We all have memories of being lost as a child. You frantically start looking around for signs or, if you're in a supermarket, aisles and foods that you recognize. Websites are no different from big supermarkets; each webpage is like a new aisle with different products, and it's incredibly easy for users to get lost.
This can be very frustrating and, more often than not, can cause the user to exit the website entirely. In this article, we will be exploring what exactly breadcrumb navigation is and how it can benefit your company's website by avoiding that eventuality.
The "breadcrumb" concept in the name comes from the famous German fairy tale Hansel and Gretel. In this story, Hansel and Gretel are siblings that find themselves abandoned in a forest, and they use literal breadcrumbs to mark their path so they can find their way back. But, how does this relate to websites and web design?
Breadcrumb navigation is a feature usually located at the top of the webpage and tells the user exactly what pages they've been on and how they have ended up where they are.
For example, let's say you visited a website specializing in cloud-based communication software. The breadcrumb navigation could read: Home > 8x8 > solutions like 8x8.
The most crucial thing about breadcrumb navigation, and what makes it far superior to Hansel and Gretel's solution, is that each breadcrumb, such as 8x8 or Home, is linked. This allows users to jump back to the exact point that they want.
This type of navigation displays all the locations you have visited on that website, essentially providing you with easy access to your website history.
This can be particularly helpful when the webpage names are complicated or users have been browsing for an extended period. For example, this Home > VoIP > VoIP solutions > broadvoice > services like broadvoice breadcrumb trail allows users to jump back and forth through their history with ease.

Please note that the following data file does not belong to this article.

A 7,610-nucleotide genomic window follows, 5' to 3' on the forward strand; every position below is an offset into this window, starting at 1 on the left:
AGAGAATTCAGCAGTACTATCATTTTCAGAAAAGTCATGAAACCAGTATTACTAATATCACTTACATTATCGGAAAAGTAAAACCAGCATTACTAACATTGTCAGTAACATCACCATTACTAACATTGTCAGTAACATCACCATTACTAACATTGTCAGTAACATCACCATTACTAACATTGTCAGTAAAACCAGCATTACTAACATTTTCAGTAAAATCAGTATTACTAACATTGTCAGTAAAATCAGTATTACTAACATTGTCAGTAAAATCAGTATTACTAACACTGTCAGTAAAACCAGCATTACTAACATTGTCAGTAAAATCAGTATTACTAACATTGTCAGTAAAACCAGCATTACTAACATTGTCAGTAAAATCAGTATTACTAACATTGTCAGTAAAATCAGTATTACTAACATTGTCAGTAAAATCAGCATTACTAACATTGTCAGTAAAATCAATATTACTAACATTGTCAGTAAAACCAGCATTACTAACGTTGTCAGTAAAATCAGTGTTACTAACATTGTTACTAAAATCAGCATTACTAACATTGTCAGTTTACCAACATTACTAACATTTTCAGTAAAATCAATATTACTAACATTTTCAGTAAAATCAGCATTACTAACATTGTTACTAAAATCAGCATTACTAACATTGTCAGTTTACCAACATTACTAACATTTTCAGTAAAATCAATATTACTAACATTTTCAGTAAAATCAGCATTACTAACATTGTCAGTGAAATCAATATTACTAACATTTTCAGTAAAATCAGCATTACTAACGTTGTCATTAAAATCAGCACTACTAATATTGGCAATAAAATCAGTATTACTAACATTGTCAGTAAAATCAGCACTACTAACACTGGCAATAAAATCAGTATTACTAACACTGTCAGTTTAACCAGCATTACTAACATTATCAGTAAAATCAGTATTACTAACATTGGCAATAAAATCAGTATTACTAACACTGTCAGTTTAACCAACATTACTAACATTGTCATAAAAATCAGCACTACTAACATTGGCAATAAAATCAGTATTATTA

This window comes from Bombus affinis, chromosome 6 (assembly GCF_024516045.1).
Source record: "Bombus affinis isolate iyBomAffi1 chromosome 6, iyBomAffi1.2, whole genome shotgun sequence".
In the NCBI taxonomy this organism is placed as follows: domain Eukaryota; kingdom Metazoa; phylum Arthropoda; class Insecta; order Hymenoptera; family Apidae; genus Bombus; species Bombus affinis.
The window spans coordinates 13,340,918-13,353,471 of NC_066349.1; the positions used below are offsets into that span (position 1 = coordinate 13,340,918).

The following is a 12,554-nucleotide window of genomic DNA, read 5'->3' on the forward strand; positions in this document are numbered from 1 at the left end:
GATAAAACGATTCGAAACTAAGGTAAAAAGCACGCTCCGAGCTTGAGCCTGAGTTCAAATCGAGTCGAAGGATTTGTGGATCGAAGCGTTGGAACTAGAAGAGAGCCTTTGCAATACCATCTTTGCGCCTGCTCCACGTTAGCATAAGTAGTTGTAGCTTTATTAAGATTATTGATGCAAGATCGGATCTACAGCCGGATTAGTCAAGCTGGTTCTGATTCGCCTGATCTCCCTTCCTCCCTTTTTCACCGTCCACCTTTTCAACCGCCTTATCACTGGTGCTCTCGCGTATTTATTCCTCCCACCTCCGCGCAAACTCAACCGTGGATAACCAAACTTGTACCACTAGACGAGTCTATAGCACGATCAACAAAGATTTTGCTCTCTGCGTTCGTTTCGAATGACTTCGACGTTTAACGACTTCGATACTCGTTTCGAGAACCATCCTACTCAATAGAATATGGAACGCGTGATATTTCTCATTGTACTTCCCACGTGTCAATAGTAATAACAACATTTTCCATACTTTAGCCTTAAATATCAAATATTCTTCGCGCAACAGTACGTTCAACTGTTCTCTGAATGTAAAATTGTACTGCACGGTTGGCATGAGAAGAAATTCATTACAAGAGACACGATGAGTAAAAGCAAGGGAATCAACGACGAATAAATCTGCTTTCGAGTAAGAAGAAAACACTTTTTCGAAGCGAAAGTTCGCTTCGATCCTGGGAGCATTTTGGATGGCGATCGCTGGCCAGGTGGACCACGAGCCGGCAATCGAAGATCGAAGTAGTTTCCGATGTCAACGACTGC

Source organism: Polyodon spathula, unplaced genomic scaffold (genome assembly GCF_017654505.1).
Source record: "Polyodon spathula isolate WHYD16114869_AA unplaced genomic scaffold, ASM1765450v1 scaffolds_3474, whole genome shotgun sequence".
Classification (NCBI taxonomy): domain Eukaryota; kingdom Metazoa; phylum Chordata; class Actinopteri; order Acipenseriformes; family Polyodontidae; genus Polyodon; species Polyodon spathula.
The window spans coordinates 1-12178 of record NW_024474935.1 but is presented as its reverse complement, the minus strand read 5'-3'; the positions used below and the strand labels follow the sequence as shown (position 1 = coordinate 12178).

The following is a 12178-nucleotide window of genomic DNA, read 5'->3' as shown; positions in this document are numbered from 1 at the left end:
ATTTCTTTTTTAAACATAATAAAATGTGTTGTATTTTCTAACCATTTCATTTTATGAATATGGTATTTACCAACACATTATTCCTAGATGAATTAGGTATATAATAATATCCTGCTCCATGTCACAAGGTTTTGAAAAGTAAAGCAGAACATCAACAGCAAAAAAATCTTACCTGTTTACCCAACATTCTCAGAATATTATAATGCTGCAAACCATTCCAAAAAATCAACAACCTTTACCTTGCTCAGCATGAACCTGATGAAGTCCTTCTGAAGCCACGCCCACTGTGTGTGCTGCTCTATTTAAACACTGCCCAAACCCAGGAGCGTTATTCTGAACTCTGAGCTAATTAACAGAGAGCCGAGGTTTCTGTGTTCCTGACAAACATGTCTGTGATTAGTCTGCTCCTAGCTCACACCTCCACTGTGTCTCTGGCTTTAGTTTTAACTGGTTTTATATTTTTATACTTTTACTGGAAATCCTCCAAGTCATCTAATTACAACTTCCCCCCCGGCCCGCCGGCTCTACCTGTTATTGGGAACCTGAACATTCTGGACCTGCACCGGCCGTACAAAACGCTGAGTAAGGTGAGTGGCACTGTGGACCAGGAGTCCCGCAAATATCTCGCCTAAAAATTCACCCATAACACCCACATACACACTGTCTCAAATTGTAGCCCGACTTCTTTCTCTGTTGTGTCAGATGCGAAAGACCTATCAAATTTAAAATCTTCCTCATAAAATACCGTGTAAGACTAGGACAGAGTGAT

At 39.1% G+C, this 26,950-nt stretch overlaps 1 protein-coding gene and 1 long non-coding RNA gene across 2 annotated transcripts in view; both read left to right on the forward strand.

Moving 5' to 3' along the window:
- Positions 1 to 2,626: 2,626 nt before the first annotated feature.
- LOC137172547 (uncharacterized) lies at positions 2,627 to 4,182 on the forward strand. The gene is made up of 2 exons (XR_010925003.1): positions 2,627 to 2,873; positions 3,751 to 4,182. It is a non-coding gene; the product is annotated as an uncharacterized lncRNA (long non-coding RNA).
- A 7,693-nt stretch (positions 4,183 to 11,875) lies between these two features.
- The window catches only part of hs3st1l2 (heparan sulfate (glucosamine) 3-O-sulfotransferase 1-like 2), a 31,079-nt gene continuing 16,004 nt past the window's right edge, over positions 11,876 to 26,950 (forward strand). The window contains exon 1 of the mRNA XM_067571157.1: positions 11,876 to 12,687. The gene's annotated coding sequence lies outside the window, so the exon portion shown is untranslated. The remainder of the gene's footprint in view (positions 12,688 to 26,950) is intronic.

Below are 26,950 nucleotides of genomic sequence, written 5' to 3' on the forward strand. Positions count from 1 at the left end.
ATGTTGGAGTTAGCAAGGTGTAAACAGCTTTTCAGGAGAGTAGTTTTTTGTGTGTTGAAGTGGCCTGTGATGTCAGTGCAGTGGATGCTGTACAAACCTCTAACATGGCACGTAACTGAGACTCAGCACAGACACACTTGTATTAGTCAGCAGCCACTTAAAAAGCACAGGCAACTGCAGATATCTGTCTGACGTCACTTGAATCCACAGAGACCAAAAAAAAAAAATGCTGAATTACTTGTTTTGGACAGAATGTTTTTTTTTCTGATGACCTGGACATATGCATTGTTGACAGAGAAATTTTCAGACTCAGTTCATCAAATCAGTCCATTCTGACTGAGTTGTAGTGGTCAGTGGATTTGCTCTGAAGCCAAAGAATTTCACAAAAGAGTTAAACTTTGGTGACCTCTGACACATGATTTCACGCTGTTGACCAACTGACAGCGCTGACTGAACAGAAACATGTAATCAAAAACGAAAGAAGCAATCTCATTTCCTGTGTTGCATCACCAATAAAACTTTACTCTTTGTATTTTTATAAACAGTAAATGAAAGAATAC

But, this is the least frequently used version of breadcrumb navigation because it effectively only serves as a forward and back navigation that is already available on the toolbar.
Consider this scenario. You're a small business looking to find software that helps you organize your stock. You search inventory tracking and read up on the software. The explanation is useful, but you want to know what alternative options you have.
Hierarchy based breadcrumb navigation will display the inventory tracking webpage that you are currently on, but it will also display the parent page. This allows users quick access to a much more extensive database of information or products.
This form of breadcrumb navigation is most commonly featured on ecommerce platforms. For example, let's say you were purchasing cloud based communications and searching for services like Fuze.
Attribute based breadcrumb navigation would not only list the product, but its main filters or features too, such as the software's scalability, quality of sound, or price.
Having a highly ranked website is crucial for any business. Google actually uses breadcrumb navigation to understand your website better and place your assets and contents into categories. Studies show that having breadcrumb navigation significantly improves your chances of appearing on Google's first page.
One of the worst things in business is losing a lead. You've paid for email marketing, social media adverts, and more, and you've finally got the customer to your landing page. But, after all of that, they leave due to a poor user experience and difficult web page navigation.
Statistics show that:
Breadcrumb navigation can show users exactly where they are on your website and can help navigate them backwards or forwards depending on their preference. This reduces the bounce rate, which is the percentage of users that leave your web page without clicking on anything.
Breadcrumb navigation is a useful solution for any online business. It is a discrete yet powerful feature that encourages users to continue taking action on your website. The better the user's website experience, the higher the chance of completing a purchase. Let's quickly recap:
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